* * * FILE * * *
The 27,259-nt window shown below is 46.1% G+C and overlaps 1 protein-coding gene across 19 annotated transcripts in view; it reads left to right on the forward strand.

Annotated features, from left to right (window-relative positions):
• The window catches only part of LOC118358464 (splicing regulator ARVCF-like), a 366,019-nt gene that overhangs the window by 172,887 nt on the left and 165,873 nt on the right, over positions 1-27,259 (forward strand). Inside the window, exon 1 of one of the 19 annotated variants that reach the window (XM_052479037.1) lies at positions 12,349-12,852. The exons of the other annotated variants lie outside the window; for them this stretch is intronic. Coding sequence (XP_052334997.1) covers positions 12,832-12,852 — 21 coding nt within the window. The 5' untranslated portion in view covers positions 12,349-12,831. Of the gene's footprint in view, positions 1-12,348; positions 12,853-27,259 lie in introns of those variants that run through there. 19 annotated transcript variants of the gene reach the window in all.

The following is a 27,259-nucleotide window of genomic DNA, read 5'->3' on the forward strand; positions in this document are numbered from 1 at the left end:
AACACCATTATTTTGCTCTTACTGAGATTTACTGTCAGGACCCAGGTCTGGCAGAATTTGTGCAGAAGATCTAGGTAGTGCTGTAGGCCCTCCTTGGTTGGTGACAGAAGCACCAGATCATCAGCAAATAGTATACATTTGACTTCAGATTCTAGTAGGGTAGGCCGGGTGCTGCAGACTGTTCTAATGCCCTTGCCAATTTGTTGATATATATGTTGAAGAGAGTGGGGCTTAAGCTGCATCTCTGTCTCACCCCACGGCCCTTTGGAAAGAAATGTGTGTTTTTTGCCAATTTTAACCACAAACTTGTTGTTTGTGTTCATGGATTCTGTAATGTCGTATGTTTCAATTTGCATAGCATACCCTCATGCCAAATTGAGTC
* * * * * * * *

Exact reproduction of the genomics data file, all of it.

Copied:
The 27,259-nt window shown below is 46.1% G+C and overlaps 1 protein-coding gene across 19 annotated transcripts in view; it reads left to right on the forward strand.

Annotated features, from left to right (window-relative positions):
• The window catches only part of LOC118358464 (splicing regulator ARVCF-like), a 366,019-nt gene that overhangs the window by 172,887 nt on the left and 165,873 nt on the right, over positions 1-27,259 (forward strand). Inside the window, exon 1 of one of the 19 annotated variants that reach the window (XM_052479037.1) lies at positions 12,349-12,852. The exons of the other annotated variants lie outside the window; for them this stretch is intronic. Coding sequence (XP_052334997.1) covers positions 12,832-12,852 — 21 coding nt within the window. The 5' untranslated portion in view covers positions 12,349-12,831. Of the gene's footprint in view, positions 1-12,348; positions 12,853-27,259 lie in introns of those variants that run through there. 19 annotated transcript variants of the gene reach the window in all.

The following is a 27,259-nucleotide window of genomic DNA, read 5'->3' on the forward strand; positions in this document are numbered from 1 at the left end:
AACACCATTATTTTGCTCTTACTGAGATTTACTGTCAGGACCCAGGTCTGGCAGAATTTGTGCAGAAGATCTAGGTAGTGCTGTAGGCCCTCCTTGGTTGGTGACAGAAGCACCAGATCATCAGCAAATAGTATACATTTGACTTCAGATTCTAGTAGGGTAGGCCGGGTGCTGCAGACTGTTCTAATGCCCTTGCCAATTTGTTGATATATATGTTGAAGAGAGTGGGGCTTAAGCTGCATCTCTGTCTCACCCCACGGCCCTTTGGAAAGAAATGTGTGTTTTTTGCCAATTTTAACCACAAACTTGTTGTTTGTGTTCATGGATTCTGTAATGTCGTATGTTTCAATTTGCATAGCATACCCTCATGCCAAATTGAGTC